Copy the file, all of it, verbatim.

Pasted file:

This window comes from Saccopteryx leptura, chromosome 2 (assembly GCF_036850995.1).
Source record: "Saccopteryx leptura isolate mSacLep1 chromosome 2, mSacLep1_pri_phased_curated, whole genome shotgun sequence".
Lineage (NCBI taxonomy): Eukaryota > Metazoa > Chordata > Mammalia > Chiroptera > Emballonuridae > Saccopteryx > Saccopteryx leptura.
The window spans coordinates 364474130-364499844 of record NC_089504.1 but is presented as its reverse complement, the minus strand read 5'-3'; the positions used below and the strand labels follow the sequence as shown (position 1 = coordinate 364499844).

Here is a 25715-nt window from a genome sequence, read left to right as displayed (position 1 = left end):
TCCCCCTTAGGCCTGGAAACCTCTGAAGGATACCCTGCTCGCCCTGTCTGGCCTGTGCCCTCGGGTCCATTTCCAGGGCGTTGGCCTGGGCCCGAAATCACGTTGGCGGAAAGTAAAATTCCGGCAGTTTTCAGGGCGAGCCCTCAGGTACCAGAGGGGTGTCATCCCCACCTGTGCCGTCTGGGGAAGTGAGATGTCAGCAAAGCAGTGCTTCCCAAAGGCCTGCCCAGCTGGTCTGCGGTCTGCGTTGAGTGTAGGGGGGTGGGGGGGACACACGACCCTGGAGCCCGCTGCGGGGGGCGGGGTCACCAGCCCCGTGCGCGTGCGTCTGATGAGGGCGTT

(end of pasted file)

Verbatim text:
This window comes from Saccopteryx leptura, chromosome 2 (assembly GCF_036850995.1).
Source record: "Saccopteryx leptura isolate mSacLep1 chromosome 2, mSacLep1_pri_phased_curated, whole genome shotgun sequence".
Lineage (NCBI taxonomy): Eukaryota > Metazoa > Chordata > Mammalia > Chiroptera > Emballonuridae > Saccopteryx > Saccopteryx leptura.
The window spans coordinates 364474130-364499844 of record NC_089504.1 but is presented as its reverse complement, the minus strand read 5'-3'; the positions used below and the strand labels follow the sequence as shown (position 1 = coordinate 364499844).

Here is a 25715-nt window from a genome sequence, read left to right as displayed (position 1 = left end):
TCCCCCTTAGGCCTGGAAACCTCTGAAGGATACCCTGCTCGCCCTGTCTGGCCTGTGCCCTCGGGTCCATTTCCAGGGCGTTGGCCTGGGCCCGAAATCACGTTGGCGGAAAGTAAAATTCCGGCAGTTTTCAGGGCGAGCCCTCAGGTACCAGAGGGGTGTCATCCCCACCTGTGCCGTCTGGGGAAGTGAGATGTCAGCAAAGCAGTGCTTCCCAAAGGCCTGCCCAGCTGGTCTGCGGTCTGCGTTGAGTGTAGGGGGGTGGGGGGGACACACGACCCTGGAGCCCGCTGCGGGGGGCGGGGTCACCAGCCCCGTGCGCGTGCGTCTGATGAGGGCGTT